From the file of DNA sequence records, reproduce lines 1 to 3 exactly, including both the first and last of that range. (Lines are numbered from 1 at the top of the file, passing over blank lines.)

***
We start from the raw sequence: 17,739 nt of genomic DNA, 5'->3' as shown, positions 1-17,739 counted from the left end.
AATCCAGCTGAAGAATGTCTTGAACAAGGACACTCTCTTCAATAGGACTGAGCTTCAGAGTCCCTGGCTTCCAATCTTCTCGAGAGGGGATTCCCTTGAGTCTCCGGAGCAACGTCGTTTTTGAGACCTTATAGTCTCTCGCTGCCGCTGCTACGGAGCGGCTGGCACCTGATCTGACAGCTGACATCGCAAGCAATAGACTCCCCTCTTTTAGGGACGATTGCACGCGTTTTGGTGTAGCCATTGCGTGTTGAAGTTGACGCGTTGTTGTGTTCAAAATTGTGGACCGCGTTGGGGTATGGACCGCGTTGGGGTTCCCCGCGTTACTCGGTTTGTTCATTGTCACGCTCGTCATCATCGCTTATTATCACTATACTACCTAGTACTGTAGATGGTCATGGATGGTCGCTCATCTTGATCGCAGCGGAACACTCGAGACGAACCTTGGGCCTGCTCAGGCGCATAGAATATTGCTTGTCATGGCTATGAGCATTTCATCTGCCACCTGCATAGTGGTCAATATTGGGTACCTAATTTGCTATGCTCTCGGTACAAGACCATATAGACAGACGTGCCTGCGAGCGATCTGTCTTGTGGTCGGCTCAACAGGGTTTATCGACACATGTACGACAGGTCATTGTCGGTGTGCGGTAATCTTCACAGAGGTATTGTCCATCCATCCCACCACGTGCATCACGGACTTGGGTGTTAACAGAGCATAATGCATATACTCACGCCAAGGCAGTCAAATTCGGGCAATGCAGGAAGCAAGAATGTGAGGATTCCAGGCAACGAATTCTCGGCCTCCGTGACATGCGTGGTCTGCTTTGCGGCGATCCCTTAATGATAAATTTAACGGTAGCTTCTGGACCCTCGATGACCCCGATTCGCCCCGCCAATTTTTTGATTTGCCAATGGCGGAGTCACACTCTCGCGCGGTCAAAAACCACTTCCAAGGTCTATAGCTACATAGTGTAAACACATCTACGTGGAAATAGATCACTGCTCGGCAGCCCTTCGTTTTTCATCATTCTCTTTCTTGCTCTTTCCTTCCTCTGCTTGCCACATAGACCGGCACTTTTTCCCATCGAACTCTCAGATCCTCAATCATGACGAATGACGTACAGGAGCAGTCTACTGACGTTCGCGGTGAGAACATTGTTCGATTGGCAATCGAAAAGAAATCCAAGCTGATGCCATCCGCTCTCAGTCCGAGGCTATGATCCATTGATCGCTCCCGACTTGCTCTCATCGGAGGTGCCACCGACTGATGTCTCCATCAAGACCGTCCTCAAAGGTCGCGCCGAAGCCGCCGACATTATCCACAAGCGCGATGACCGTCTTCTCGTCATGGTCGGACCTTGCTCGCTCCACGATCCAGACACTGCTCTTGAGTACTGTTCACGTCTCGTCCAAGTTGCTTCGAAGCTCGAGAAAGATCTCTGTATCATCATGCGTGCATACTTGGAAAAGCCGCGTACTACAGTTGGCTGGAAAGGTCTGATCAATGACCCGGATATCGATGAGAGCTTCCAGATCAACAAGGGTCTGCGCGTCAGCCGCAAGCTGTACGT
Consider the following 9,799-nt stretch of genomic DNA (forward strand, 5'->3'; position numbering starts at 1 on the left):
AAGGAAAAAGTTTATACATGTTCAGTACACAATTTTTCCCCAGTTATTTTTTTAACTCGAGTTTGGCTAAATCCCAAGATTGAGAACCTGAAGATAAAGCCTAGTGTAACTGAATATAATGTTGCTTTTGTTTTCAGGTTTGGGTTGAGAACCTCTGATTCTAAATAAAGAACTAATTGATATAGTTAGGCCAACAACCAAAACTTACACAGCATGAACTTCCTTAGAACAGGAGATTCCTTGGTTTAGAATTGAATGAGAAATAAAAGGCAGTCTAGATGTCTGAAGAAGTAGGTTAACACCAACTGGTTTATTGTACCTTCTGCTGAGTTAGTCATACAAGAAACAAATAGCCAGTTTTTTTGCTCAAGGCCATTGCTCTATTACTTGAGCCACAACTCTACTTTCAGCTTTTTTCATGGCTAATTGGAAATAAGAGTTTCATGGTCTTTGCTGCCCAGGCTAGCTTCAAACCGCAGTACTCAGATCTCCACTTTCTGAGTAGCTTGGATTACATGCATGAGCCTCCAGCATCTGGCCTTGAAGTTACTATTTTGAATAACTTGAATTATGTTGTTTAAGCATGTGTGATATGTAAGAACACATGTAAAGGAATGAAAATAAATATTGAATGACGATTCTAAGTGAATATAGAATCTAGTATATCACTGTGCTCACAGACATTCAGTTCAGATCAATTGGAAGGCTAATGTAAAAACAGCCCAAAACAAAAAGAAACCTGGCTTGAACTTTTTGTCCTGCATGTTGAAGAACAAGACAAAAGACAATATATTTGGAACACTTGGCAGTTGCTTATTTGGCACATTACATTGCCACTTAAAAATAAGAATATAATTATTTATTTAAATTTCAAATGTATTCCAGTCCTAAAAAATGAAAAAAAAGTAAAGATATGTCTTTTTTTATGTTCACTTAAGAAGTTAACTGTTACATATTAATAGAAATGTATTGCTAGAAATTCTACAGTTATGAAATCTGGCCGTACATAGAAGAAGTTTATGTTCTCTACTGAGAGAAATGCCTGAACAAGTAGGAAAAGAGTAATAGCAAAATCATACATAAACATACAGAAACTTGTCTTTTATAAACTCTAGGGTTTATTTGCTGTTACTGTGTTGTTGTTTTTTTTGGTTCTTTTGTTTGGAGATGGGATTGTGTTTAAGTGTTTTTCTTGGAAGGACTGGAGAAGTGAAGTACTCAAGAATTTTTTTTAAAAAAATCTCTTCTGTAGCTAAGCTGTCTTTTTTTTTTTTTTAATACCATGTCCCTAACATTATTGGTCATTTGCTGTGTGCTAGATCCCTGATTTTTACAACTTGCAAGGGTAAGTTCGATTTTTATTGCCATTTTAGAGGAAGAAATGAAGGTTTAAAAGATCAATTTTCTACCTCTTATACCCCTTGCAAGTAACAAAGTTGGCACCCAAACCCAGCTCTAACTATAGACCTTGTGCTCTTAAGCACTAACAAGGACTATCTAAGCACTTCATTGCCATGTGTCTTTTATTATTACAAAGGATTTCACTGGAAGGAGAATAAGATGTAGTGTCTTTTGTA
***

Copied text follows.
We start from the raw sequence: 17,739 nt of genomic DNA, 5'->3' as shown, positions 1-17,739 counted from the left end.
AATCCAGCTGAAGAATGTCTTGAACAAGGACACTCTCTTCAATAGGACTGAGCTTCAGAGTCCCTGGCTTCCAATCTTCTCGAGAGGGGATTCCCTTGAGTCTCCGGAGCAACGTCGTTTTTGAGACCTTATAGTCTCTCGCTGCCGCTGCTACGGAGCGGCTGGCACCTGATCTGACAGCTGACATCGCAAGCAATAGACTCCCCTCTTTTAGGGACGATTGCACGCGTTTTGGTGTAGCCATTGCGTGTTGAAGTTGACGCGTTGTTGTGTTCAAAATTGTGGACCGCGTTGGGGTATGGACCGCGTTGGGGTTCCCCGCGTTACTCGGTTTGTTCATTGTCACGCTCGTCATCATCGCTTATTATCACTATACTACCTAGTACTGTAGATGGTCATGGATGGTCGCTCATCTTGATCGCAGCGGAACACTCGAGACGAACCTTGGGCCTGCTCAGGCGCATAGAATATTGCTTGTCATGGCTATGAGCATTTCATCTGCCACCTGCATAGTGGTCAATATTGGGTACCTAATTTGCTATGCTCTCGGTACAAGACCATATAGACAGACGTGCCTGCGAGCGATCTGTCTTGTGGTCGGCTCAACAGGGTTTATCGACACATGTACGACAGGTCATTGTCGGTGTGCGGTAATCTTCACAGAGGTATTGTCCATCCATCCCACCACGTGCATCACGGACTTGGGTGTTAACAGAGCATAATGCATATACTCACGCCAAGGCAGTCAAATTCGGGCAATGCAGGAAGCAAGAATGTGAGGATTCCAGGCAACGAATTCTCGGCCTCCGTGACATGCGTGGTCTGCTTTGCGGCGATCCCTTAATGATAAATTTAACGGTAGCTTCTGGACCCTCGATGACCCCGATTCGCCCCGCCAATTTTTTGATTTGCCAATGGCGGAGTCACACTCTCGCGCGGTCAAAAACCACTTCCAAGGTCTATAGCTACATAGTGTAAACACATCTACGTGGAAATAGATCACTGCTCGGCAGCCCTTCGTTTTTCATCATTCTCTTTCTTGCTCTTTCCTTCCTCTGCTTGCCACATAGACCGGCACTTTTTCCCATCGAACTCTCAGATCCTCAATCATGACGAATGACGTACAGGAGCAGTCTACTGACGTTCGCGGTGAGAACATTGTTCGATTGGCAATCGAAAAGAAATCCAAGCTGATGCCATCCGCTCTCAGTCCGAGGCTATGATCCATTGATCGCTCCCGACTTGCTCTCATCGGAGGTGCCACCGACTGATGTCTCCATCAAGACCGTCCTCAAAGGTCGCGCCGAAGCCGCCGACATTATCCACAAGCGCGATGACCGTCTTCTCGTCATGGTCGGACCTTGCTCGCTCCACGATCCAGACACTGCTCTTGAGTACTGTTCACGTCTCGTCCAAGTTGCTTCGAAGCTCGAGAAAGATCTCTGTATCATCATGCGTGCATACTTGGAAAAGCCGCGTACTACAGTTGGCTGGAAAGGTCTGATCAATGACCCGGATATCGATGAGAGCTTCCAGATCAACAAGGGTCTGCGCGTCAGCCGCAAGCTGTACGT
Consider the following 9,799-nt stretch of genomic DNA (forward strand, 5'->3'; position numbering starts at 1 on the left):